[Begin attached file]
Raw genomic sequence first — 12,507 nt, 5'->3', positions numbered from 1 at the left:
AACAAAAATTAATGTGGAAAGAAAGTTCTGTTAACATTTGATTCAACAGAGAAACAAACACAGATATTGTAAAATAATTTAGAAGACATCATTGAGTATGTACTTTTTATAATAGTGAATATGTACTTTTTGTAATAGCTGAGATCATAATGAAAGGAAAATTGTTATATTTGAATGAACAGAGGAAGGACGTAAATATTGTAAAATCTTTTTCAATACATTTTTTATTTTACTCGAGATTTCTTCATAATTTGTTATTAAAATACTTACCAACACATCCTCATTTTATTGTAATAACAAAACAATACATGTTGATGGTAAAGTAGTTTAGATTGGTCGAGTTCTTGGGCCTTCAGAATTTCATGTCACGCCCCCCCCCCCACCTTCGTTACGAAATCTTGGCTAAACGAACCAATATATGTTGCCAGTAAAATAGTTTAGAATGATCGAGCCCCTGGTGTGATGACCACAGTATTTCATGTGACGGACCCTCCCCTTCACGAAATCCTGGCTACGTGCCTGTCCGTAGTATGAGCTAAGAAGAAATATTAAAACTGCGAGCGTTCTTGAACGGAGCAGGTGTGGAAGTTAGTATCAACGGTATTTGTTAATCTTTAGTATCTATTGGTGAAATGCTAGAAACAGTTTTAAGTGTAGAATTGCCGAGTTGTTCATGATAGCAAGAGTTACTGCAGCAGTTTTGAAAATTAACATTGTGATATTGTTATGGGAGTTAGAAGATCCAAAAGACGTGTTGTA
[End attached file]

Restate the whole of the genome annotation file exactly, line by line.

Raw genomic sequence first — 12,507 nt, 5'->3', positions numbered from 1 at the left:
AACAAAAATTAATGTGGAAAGAAAGTTCTGTTAACATTTGATTCAACAGAGAAACAAACACAGATATTGTAAAATAATTTAGAAGACATCATTGAGTATGTACTTTTTATAATAGTGAATATGTACTTTTTGTAATAGCTGAGATCATAATGAAAGGAAAATTGTTATATTTGAATGAACAGAGGAAGGACGTAAATATTGTAAAATCTTTTTCAATACATTTTTTATTTTACTCGAGATTTCTTCATAATTTGTTATTAAAATACTTACCAACACATCCTCATTTTATTGTAATAACAAAACAATACATGTTGATGGTAAAGTAGTTTAGATTGGTCGAGTTCTTGGGCCTTCAGAATTTCATGTCACGCCCCCCCCCCCACCTTCGTTACGAAATCTTGGCTAAACGAACCAATATATGTTGCCAGTAAAATAGTTTAGAATGATCGAGCCCCTGGTGTGATGACCACAGTATTTCATGTGACGGACCCTCCCCTTCACGAAATCCTGGCTACGTGCCTGTCCGTAGTATGAGCTAAGAAGAAATATTAAAACTGCGAGCGTTCTTGAACGGAGCAGGTGTGGAAGTTAGTATCAACGGTATTTGTTAATCTTTAGTATCTATTGGTGAAATGCTAGAAACAGTTTTAAGTGTAGAATTGCCGAGTTGTTCATGATAGCAAGAGTTACTGCAGCAGTTTTGAAAATTAACATTGTGATATTGTTATGGGAGTTAGAAGATCCAAAAGACGTGTTGTA